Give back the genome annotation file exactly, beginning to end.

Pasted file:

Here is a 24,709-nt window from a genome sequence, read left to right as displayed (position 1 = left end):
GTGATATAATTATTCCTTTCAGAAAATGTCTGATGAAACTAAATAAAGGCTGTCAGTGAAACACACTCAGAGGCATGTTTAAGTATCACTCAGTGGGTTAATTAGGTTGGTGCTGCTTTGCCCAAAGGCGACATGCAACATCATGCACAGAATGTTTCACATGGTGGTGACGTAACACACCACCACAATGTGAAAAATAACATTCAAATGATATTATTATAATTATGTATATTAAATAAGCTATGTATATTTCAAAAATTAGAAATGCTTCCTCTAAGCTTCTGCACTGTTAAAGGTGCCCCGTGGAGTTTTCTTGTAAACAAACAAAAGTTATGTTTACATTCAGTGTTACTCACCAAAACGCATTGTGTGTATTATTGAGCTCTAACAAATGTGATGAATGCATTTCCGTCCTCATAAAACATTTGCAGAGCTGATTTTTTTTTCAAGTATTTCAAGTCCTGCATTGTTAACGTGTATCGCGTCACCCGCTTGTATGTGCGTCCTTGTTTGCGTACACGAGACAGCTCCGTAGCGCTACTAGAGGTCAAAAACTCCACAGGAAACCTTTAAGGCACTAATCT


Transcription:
Here is a 24,709-nt window from a genome sequence, read left to right as displayed (position 1 = left end):
GTGATATAATTATTCCTTTCAGAAAATGTCTGATGAAACTAAATAAAGGCTGTCAGTGAAACACACTCAGAGGCATGTTTAAGTATCACTCAGTGGGTTAATTAGGTTGGTGCTGCTTTGCCCAAAGGCGACATGCAACATCATGCACAGAATGTTTCACATGGTGGTGACGTAACACACCACCACAATGTGAAAAATAACATTCAAATGATATTATTATAATTATGTATATTAAATAAGCTATGTATATTTCAAAAATTAGAAATGCTTCCTCTAAGCTTCTGCACTGTTAAAGGTGCCCCGTGGAGTTTTCTTGTAAACAAACAAAAGTTATGTTTACATTCAGTGTTACTCACCAAAACGCATTGTGTGTATTATTGAGCTCTAACAAATGTGATGAATGCATTTCCGTCCTCATAAAACATTTGCAGAGCTGATTTTTTTTTCAAGTATTTCAAGTCCTGCATTGTTAACGTGTATCGCGTCACCCGCTTGTATGTGCGTCCTTGTTTGCGTACACGAGACAGCTCCGTAGCGCTACTAGAGGTCAAAAACTCCACAGGAAACCTTTAAGGCACTAATCT